Ask.com’s “Secret” AskX: take a look at some SERP innovation

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There’s a new flavor of Ask.com in town folks. It’s called AskX and it’s tasty.

First off, take a peek if you haven’t already: http://www.askx.com. That’s Ask’s new Ajax-based platform for experimentation. Think of it as a Google Labs, but integrated in one place.

Ask’s PR firm describes it as “our experimental “sandbox” where we will be testing some search innovations and user experiences that may become part of our main search engine in the future.”

I have to say, based on absolutely nothing objective save this coffee-induced heart racing, Ask is my Search Engine of the year this year.

They impressed the hecky-hoo out of me with AskCity and I see local as being a crucial backbone to the IAC properties (Diller says so too though Andrey thinks it may not gain traction in the space).

AskX brings back some of the excitement of search innovation – I remember the days when Google would actually make big-deal changes to their SERPs. Now Digg lights up every time they italicize a letter.

AskX is radical in its SERPs display (the most immediately noticeable aspect is the three-column separation). I think it’s a wonderful wonderful move for Ask, who, to me, has always been a very smart but very stodgy player in the search industry.

An AskX Test Drive
Most of the places typically reserved for ads hold “good guesses” regarding what kind of information users may be searching for.

For example, a search on Louisville, Ky (my hometown to which I’m flying in just a few hours) shows in the right column the weather, the current time, the population, a wikipedia entry on Louisville and pictures.

In short, Ask is making as many assumptions as possible about what what you’re looking for and they’re packaging them in useful ways.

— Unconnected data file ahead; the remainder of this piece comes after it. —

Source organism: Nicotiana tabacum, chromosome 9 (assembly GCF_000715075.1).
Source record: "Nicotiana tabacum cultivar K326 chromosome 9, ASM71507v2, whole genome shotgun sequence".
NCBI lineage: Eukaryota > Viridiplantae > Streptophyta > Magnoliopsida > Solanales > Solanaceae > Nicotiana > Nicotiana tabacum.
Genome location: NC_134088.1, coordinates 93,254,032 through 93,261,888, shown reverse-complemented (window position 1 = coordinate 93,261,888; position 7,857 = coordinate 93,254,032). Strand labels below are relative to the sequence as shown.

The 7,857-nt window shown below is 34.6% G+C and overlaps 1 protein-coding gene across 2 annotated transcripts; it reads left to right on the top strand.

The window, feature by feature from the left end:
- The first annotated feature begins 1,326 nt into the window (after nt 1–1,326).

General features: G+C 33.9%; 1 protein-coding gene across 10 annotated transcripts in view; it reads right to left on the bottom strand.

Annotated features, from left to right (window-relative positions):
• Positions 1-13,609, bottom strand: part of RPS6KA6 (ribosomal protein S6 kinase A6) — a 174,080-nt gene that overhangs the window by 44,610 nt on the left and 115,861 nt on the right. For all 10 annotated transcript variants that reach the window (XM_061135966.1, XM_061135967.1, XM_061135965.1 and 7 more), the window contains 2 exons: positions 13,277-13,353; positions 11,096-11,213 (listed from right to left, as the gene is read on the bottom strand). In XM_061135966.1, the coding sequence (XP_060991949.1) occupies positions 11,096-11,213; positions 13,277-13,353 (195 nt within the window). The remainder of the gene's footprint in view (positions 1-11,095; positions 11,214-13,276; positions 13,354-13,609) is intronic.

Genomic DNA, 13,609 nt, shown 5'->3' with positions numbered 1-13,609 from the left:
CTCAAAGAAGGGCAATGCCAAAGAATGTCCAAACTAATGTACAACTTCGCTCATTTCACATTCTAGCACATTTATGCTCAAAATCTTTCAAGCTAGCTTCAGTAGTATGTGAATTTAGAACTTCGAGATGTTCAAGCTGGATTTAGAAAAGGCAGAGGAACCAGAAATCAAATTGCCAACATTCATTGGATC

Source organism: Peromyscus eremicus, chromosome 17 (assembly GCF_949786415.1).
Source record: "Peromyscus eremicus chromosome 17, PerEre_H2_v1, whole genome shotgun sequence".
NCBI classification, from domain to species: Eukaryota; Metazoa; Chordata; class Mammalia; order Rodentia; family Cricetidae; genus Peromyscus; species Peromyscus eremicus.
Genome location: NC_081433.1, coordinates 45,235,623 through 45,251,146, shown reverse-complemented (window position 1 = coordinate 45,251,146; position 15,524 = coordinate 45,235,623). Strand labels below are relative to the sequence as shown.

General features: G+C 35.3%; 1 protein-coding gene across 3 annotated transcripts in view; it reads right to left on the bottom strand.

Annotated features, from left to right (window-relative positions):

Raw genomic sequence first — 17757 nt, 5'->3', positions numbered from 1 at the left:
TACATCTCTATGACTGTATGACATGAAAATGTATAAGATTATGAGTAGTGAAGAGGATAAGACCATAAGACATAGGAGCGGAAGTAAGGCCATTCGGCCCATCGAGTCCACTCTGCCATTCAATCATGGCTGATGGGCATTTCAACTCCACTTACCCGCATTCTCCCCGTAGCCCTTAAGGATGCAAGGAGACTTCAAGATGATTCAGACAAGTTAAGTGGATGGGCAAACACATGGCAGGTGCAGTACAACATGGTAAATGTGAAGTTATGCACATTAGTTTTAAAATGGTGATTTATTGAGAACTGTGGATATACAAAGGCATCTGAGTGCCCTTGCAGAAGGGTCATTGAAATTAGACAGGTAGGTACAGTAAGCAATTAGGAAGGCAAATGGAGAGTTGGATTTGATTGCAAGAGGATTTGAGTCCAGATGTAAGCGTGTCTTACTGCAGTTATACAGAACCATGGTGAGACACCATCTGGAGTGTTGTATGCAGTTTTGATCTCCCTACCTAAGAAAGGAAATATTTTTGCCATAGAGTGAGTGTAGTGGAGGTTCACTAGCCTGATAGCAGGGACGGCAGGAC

A search for my pal Andy Beal includes his recent blog posts up at the top, plus a link to his blog feed so that folks can subscribe to it (likely a feed from bloglines…).

For a search on MarketSmart Interactive it appears that the results are a bit biased towards the titles of blog posts and possibly redirects (same results as Ask.com… probably because it’s a relatively new URL).

If you search for my current favorite movie Talladega Nights the first thing you’ll notice is all the suggestions as you’re typing… (try it out). Also note that they’re serving up Blinkx video results.

Why Keep an Eye on AskX?
For one thing, you can be dang sure that GOOGLE IS. Will we see a tri-column SERP soon at Google? Nah, but anything that makes it to the main Ask page from AskX is something to watch for in Google.

Take it for a test drive yourself. You may ask yourself… “what’s this curious sensation I’m having as I search?” That’s right search marketers, it’s called WONDER (well, if you’ve had enough coffee ;) .

Other Reviews:
Ask X (Phillip Lenssen taking a break from writing about Google for a moment ;)
Review of Ask X provides a more systematic review than me :)

About the Author

Garrett French educates SEO and PR teams on content and engagement-based link building strategies that drive targeted referral traffic and deliver SERP domination. Learn more about him and his services at CitationLabs.com.

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2 Comments

  1. Andrey Milyan

    Ask X interface reminds me of AOL's FullView.

    I do have to agree, Ask gets the gold medal for innovation this year. Askcity is superb.

    A

  2. Webmaster

    They are doing so much more than it looks like.

    Try doing the same search a few times over. The layout changes!

    They are doing live user testing!!!